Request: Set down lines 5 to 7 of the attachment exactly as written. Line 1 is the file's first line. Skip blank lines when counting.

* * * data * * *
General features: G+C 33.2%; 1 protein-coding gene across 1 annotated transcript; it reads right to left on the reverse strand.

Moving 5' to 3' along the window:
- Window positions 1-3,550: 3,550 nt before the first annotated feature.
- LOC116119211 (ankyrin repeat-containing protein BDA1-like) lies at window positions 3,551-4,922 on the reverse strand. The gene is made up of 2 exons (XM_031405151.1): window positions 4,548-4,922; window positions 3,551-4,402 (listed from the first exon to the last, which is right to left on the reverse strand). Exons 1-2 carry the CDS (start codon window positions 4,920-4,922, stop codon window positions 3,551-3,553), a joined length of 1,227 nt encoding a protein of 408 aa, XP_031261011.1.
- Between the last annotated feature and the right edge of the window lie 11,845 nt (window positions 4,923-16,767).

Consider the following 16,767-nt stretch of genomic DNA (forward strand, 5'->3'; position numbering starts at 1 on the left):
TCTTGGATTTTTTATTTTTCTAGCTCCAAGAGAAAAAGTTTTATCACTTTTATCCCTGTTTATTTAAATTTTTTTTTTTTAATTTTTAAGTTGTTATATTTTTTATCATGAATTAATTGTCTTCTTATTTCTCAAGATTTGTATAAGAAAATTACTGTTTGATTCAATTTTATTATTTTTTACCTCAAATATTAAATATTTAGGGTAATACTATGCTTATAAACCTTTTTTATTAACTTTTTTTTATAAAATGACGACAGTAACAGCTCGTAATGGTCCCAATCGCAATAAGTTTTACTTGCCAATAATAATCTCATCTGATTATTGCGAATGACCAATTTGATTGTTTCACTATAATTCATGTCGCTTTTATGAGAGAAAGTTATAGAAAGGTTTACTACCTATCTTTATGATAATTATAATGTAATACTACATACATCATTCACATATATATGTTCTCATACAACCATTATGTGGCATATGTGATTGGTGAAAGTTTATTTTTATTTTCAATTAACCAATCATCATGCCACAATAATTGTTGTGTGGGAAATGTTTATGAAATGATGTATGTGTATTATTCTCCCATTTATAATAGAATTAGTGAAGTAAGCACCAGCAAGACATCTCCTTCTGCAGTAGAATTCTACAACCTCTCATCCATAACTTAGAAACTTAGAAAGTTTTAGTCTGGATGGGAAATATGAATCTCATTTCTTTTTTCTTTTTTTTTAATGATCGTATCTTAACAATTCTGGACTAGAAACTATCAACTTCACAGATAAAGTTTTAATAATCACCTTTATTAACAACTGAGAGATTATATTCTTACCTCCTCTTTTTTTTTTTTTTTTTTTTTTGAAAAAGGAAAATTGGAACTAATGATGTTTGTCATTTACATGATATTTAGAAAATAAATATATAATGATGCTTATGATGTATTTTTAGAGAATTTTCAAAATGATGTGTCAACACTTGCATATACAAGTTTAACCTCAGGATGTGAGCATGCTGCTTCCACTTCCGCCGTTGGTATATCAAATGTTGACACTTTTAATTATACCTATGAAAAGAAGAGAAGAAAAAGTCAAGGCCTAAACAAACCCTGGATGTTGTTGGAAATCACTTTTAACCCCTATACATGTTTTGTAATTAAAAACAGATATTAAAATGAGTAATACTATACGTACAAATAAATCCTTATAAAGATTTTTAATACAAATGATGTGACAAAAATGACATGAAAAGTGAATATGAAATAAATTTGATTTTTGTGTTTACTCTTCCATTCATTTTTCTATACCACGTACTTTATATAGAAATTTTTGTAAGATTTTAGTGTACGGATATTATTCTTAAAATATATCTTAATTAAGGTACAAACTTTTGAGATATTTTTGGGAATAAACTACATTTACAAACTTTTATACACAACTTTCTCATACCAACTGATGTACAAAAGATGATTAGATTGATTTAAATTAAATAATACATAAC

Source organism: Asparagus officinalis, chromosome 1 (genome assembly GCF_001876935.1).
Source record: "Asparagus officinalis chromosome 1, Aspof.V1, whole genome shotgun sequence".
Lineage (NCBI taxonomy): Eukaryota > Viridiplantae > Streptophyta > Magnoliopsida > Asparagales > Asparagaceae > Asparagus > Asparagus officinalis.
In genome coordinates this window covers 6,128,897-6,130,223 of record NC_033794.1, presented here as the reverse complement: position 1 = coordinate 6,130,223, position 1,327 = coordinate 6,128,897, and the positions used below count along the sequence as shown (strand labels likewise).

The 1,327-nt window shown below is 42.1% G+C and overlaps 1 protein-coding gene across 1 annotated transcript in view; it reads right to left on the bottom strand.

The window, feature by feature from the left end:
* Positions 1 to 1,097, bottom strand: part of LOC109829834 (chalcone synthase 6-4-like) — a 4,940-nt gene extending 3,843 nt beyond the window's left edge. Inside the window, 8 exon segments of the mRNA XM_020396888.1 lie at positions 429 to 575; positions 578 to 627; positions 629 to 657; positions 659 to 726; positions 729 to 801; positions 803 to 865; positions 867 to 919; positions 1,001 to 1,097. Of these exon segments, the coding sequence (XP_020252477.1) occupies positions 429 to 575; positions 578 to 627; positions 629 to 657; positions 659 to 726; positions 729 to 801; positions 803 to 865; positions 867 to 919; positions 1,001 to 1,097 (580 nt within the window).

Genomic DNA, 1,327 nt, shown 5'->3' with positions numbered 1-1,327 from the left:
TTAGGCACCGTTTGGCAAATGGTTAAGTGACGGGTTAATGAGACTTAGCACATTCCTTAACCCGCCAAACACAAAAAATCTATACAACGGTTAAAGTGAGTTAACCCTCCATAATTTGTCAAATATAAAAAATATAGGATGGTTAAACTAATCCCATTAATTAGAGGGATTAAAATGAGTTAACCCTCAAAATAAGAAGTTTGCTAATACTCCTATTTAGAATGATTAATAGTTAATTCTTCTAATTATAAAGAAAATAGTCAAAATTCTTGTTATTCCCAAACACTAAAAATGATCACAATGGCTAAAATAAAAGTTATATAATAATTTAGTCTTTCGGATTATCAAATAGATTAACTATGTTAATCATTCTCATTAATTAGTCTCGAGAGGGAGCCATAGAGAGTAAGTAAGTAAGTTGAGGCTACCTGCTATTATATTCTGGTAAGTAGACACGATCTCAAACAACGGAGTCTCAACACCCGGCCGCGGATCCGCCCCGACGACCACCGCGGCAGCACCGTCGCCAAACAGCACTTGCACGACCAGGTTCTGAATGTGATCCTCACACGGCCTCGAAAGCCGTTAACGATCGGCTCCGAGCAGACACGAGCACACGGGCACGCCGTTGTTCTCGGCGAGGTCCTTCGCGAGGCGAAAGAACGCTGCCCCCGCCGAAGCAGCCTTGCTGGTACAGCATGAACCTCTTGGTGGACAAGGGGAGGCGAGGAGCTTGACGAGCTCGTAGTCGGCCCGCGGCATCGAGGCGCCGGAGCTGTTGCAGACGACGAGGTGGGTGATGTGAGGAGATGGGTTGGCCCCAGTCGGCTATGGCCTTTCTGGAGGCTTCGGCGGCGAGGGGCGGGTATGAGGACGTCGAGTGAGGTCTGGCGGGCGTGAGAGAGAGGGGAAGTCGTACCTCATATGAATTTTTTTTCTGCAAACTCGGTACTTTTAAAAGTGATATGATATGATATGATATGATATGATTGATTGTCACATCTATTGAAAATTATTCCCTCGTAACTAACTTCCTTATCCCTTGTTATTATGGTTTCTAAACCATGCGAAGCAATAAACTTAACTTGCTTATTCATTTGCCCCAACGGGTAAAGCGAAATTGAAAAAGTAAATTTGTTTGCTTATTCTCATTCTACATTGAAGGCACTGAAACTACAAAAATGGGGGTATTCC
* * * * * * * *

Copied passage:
- Between the last annotated feature and the right edge of the window lie 11,845 nt (window positions 4,923-16,767).

Consider the following 16,767-nt stretch of genomic DNA (forward strand, 5'->3'; position numbering starts at 1 on the left):
TCTTGGATTTTTTATTTTTCTAGCTCCAAGAGAAAAAGTTTTATCACTTTTATCCCTGTTTATTTAAATTTTTTTTTTTTAATTTTTAAGTTGTTATATTTTTTATCATGAATTAATTGTCTTCTTATTTCTCAAGATTTGTATAAGAAAATTACTGTTTGATTCAATTTTATTATTTTTTACCTCAAATATTAAATATTTAGGGTAATACTATGCTTATAAACCTTTTTTATTAACTTTTTTTTATAAAATGACGACAGTAACAGCTCGTAATGGTCCCAATCGCAATAAGTTTTACTTGCCAATAATAATCTCATCTGATTATTGCGAATGACCAATTTGATTGTTTCACTATAATTCATGTCGCTTTTATGAGAGAAAGTTATAGAAAGGTTTACTACCTATCTTTATGATAATTATAATGTAATACTACATACATCATTCACATATATATGTTCTCATACAACCATTATGTGGCATATGTGATTGGTGAAAGTTTATTTTTATTTTCAATTAACCAATCATCATGCCACAATAATTGTTGTGTGGGAAATGTTTATGAAATGATGTATGTGTATTATTCTCCCATTTATAATAGAATTAGTGAAGTAAGCACCAGCAAGACATCTCCTTCTGCAGTAGAATTCTACAACCTCTCATCCATAACTTAGAAACTTAGAAAGTTTTAGTCTGGATGGGAAATATGAATCTCATTTCTTTTTTCTTTTTTTTTAATGATCGTATCTTAACAATTCTGGACTAGAAACTATCAACTTCACAGATAAAGTTTTAATAATCACCTTTATTAACAACTGAGAGATTATATTCTTACCTCCTCTTTTTTTTTTTTTTTTTTTTTTGAAAAAGGAAAATTGGAACTAATGATGTTTGTCATTTACATGATATTTAGAAAATAAATATATAATGATGCTTATGATGTATTTTTAGAGAATTTTCAAAATGATGTGTCAACACTTGCATATACAAGTTTAACCTCAGGATGTGAGCATGCTGCTTCCACTTCCGCCGTTGGTATATCAAATGTTGACACTTTTAATTATACCTATGAAAAGAAGAGAAGAAAAAGTCAAGGCCTAAACAAACCCTGGATGTTGTTGGAAATCACTTTTAACCCCTATACATGTTTTGTAATTAAAAACAGATATTAAAATGAGTAATACTATACGTACAAATAAATCCTTATAAAGATTTTTAATACAAATGATGTGACAAAAATGACATGAAAAGTGAATATGAAATAAATTTGATTTTTGTGTTTACTCTTCCATTCATTTTTCTATACCACGTACTTTATATAGAAATTTTTGTAAGATTTTAGTGTACGGATATTATTCTTAAAATATATCTTAATTAAGGTACAAACTTTTGAGATATTTTTGGGAATAAACTACATTTACAAACTTTTATACACAACTTTCTCATACCAACTGATGTACAAAAGATGATTAGATTGATTTAAATTAAATAATACATAAC